Andover Townsman, Andover, MA


January 9, 2014

Andover charter school decision should be delayed


1. Is there a gap between what the Andover Public Schools now provide (in the STEAM arena) and what a dedicated charter school might do? Yes, there is. But a careful analysis of efforts now under way and planned in the Andover schools can address that gap quite substantially.

Unlike some of the other less well-funded school districts in the commonwealth, Andover is very progressive and carefully blends the desire for well-rounded preparation with the more pronounced needs in the STEAM sector. Finally, the location of a vocational high school in town plus immediate access to other private schools locally affords our populace some excellent choices. Thus, the need appears to be not as great here, relatively speaking, as it might be in more deserving parts of the state.

2. Should the proposed charter school come into being in Andover, the budget impact for both the public schools as well as the general town operations would be severe as the charter school funding is now constituted. This is due primarily to the methodology behind the Chapter 70 aid supplemented by the Chapter 46 reimbursements. Time is necessary to understand the full impact of these financial changes and plan for a potential transition.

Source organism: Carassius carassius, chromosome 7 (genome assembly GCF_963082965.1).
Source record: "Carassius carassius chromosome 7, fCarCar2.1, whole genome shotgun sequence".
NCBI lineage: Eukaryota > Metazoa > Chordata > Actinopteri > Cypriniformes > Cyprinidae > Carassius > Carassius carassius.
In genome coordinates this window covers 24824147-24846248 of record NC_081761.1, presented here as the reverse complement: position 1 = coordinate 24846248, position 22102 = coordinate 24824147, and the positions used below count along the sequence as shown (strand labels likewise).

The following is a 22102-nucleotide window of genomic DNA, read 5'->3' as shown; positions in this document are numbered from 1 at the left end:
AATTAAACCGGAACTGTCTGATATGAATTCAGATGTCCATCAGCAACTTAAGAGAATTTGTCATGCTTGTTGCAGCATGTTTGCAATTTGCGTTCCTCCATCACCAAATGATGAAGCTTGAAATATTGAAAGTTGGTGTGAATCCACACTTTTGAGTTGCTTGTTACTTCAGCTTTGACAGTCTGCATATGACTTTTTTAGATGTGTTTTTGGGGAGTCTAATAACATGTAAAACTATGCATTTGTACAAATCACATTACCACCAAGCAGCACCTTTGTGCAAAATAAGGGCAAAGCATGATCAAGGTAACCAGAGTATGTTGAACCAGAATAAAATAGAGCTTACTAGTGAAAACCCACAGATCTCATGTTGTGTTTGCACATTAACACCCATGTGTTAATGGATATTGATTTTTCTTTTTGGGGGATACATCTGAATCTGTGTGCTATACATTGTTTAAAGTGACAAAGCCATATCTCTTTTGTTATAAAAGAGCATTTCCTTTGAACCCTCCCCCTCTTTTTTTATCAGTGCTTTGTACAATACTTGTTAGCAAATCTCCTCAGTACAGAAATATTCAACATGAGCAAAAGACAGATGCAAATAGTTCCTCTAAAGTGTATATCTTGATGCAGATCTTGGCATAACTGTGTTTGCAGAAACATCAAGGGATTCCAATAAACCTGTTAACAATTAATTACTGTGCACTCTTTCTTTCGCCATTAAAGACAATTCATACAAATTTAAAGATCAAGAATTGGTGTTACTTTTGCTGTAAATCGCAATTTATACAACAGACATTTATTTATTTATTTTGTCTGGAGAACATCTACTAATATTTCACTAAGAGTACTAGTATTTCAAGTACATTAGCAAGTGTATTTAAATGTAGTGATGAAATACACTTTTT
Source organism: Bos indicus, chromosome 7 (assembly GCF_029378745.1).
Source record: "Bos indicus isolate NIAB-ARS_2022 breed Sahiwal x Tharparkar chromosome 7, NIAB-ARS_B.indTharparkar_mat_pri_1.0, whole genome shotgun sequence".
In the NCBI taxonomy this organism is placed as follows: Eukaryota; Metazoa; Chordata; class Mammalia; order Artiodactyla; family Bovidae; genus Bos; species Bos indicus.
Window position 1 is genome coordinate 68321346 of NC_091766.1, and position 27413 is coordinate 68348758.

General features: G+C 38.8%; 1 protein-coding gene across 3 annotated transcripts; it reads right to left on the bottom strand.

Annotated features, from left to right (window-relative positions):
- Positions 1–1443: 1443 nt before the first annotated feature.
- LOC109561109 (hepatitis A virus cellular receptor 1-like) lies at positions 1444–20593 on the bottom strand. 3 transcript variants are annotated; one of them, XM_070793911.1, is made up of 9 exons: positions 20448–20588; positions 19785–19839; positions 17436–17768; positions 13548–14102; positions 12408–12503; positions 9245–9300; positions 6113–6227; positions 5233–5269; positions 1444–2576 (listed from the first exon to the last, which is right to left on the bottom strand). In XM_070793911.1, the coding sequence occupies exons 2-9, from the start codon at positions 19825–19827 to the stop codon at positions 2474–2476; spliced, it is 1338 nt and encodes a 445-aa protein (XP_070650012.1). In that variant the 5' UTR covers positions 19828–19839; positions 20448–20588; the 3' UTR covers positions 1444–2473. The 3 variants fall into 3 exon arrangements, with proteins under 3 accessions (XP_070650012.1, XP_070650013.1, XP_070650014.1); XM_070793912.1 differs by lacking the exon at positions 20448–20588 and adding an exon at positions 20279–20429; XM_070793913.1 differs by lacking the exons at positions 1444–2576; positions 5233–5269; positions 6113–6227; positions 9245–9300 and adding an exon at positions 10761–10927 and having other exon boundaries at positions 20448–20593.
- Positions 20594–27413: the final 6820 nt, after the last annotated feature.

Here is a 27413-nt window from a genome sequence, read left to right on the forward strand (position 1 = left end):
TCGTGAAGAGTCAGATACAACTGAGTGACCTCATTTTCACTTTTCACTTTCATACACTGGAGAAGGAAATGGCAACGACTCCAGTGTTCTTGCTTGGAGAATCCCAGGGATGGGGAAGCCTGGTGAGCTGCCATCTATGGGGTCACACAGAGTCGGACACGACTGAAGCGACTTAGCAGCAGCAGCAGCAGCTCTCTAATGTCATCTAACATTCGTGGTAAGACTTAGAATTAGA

3. Andover is one of the last remaining Town Meeting communities where, essentially, all of the key decisions in the operation of the town (and the school district) are determined by the majority of the townspeople. That is the culture of the town. Due to the timing of the proposed STEAM Studio application, there has not yet been enough time to fully examine and evaluate the proposal by the vast majority of Andover citizens. It might well be that sufficient support resides in town to launch this new charter school, but our “socialization” of this issue has not yet been given time to work.

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